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Mexican Cocaine-Trafficking Org. Leader Arrested

U.S. Arrests Leader of Mexican Cocaine-Trafficking Organization

Mexico helps in arrest of one of world's top cocaine kingpins

By Eric Green
Washington File Staff Writer

Washington -- U.S. and Mexican authorities have worked together to arrest the leader of a Mexican cocaine-smuggling organization who was considered one of world's top cocaine drug traffickers.

In an October 4 statement, the U.S. Drug Enforcement Administration (DEA) said it arrested Agustin Haro-Rodriguez on charges of importing nearly 4.5 metric tons of cocaine from Mexico into the United States between March 2004 and July 2005. The cocaine had a street value of more than $90 million, authorities said.

The arrest of Haro-Rodriguez constitutes the conclusion of "Operation Band on the Run," a DEA-led international law enforcement operation involving U.S. cooperation with Mexican authorities, working with DEA's offices in Mexico.

Haro-Rodriguez was arrested October 2 as he was trying to cross the border from Mexico into the U.S. state of Arizona.

The announcement of the arrest was accompanied by the unsealing of narcotics-trafficking and money-laundering charges against Haro-Rodriguez and 24 members of his criminal organization. To date, 17 of the 25 members of the drug-smuggling ring are in custody.

Haro-Rodriguez was designated a U.S. national consolidated priority organization target, which identifies significant drug and money-laundering organizations threatening the United States. The consolidated list is overseen by what is called the Organized Crime Drug Enforcement Task Force program, which combines the resources of seven U.S. law enforcement agencies, including the departments of Treasury, Justice and Homeland Security. More information about the task force program is available on the Department of Justice Web site.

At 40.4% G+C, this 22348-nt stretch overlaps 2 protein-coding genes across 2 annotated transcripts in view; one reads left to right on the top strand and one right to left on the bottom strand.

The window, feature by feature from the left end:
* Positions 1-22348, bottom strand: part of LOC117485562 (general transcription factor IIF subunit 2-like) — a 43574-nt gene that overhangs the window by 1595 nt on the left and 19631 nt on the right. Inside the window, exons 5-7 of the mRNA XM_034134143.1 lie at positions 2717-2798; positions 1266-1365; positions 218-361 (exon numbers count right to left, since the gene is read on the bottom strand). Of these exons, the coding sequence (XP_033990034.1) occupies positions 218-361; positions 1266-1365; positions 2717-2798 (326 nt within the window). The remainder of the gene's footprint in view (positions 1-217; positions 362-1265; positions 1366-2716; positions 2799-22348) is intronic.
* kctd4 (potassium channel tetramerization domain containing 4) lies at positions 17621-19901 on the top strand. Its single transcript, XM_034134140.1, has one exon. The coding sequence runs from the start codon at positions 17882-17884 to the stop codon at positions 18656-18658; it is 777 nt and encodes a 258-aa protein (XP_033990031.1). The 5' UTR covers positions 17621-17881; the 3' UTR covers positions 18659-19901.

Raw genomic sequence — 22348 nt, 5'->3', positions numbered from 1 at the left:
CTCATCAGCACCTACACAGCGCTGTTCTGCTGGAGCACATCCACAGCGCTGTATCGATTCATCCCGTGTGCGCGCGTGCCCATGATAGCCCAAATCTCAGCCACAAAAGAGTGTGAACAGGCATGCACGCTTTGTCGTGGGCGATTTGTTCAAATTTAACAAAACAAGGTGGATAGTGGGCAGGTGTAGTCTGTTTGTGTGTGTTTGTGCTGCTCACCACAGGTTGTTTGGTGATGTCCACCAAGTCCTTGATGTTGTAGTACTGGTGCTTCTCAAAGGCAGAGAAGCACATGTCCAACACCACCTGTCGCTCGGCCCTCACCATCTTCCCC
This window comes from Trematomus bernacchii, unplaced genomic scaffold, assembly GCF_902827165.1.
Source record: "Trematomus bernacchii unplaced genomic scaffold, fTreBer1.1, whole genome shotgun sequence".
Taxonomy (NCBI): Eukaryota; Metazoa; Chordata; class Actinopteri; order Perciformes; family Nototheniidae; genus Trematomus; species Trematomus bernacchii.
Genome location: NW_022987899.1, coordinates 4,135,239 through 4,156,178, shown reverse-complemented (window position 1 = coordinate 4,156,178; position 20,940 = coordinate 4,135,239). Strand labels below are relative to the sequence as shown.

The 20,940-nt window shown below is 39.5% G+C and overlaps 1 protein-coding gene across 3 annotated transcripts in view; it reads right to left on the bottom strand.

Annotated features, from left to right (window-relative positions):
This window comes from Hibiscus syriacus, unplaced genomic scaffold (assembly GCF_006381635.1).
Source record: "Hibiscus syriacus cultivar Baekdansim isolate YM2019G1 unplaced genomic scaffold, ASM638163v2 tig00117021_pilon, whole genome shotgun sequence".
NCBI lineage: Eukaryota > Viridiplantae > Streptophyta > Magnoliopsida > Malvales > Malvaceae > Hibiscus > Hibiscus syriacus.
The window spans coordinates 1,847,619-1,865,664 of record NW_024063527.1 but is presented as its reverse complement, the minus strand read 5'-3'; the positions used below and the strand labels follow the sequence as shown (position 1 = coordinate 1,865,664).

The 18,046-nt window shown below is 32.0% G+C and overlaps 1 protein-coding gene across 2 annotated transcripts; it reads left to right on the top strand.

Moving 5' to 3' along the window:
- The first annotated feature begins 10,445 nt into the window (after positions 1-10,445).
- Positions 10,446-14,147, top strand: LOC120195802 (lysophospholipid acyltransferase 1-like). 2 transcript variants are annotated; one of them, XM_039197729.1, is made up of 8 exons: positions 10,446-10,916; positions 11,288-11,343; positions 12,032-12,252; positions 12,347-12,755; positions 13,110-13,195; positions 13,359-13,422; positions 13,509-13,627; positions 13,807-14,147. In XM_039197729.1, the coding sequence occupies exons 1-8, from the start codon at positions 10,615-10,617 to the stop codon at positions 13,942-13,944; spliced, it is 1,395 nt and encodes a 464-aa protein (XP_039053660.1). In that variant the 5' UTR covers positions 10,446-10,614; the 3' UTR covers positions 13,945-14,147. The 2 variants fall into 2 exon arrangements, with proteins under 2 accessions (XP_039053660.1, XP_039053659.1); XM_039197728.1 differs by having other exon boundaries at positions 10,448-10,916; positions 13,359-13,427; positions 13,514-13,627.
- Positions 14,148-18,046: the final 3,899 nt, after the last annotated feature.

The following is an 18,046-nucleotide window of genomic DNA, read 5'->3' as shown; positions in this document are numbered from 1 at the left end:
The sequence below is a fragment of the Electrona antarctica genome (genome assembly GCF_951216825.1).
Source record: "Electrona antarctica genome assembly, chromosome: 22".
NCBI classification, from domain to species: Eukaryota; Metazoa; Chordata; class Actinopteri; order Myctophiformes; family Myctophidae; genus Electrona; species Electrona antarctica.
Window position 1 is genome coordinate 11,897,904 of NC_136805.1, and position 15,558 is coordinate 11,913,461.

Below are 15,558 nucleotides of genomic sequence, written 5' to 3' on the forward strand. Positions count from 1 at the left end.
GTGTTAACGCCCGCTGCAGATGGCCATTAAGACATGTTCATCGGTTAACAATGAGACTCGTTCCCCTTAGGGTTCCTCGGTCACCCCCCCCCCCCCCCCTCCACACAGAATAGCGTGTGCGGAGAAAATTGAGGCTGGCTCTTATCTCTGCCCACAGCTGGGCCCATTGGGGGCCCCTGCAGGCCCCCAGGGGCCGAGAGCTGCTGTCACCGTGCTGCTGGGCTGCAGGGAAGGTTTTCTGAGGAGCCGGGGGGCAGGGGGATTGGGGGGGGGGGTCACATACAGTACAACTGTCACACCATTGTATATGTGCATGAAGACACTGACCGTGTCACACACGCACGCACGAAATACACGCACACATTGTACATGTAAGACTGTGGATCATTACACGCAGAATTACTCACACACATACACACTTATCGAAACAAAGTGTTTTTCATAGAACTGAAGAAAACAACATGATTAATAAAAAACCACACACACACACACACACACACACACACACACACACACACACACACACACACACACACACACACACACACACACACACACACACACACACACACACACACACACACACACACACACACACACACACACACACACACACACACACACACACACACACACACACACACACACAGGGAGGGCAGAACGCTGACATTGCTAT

The DEA said that after the cocaine was sold in the United States, one of Haro-Rodriguez's top lieutenants, Isaac Valdez-Barrot, coordinated the collection of millions of dollars of cocaine proceeds in the New York City area, and arranged for Haro-Rodriguez's drug money to be concealed in music equipment and other packages and transported across the U.S. border into Mexico.

If convicted, all the defendants face a maximum sentence of life imprisonment and a mandatory minimum sentence of 10 years of imprisonment on the narcotics-trafficking charges. In addition, various defendants face an additional maximum sentence of 20 years of imprisonment on money-laundering charges.

Michael Pasterchick, the DEA's special agent-in-charge in the agency's New Jersey office, said Haro-Rodriguez's arrest "removed one of the world's top cocaine drug traffickers, who orchestrated the smuggling of thousands of kilograms of cocaine into the United States." Pasterchick said the arrest "represents a resounding victory for American citizens," as Haro-Rodriguez "will no longer be able to distribute his brand of poison and accompanying violence to our communities."

Michael Garcia, U.S. attorney for the Southern District of New York, added that the arrest "once again demonstrates that drug kingpins who remain outside the United States but send their poison to our communities will not escape prosecution and arrest." Garcia singled out for praise Mexican authorities for helping to break up the cocaine ring.

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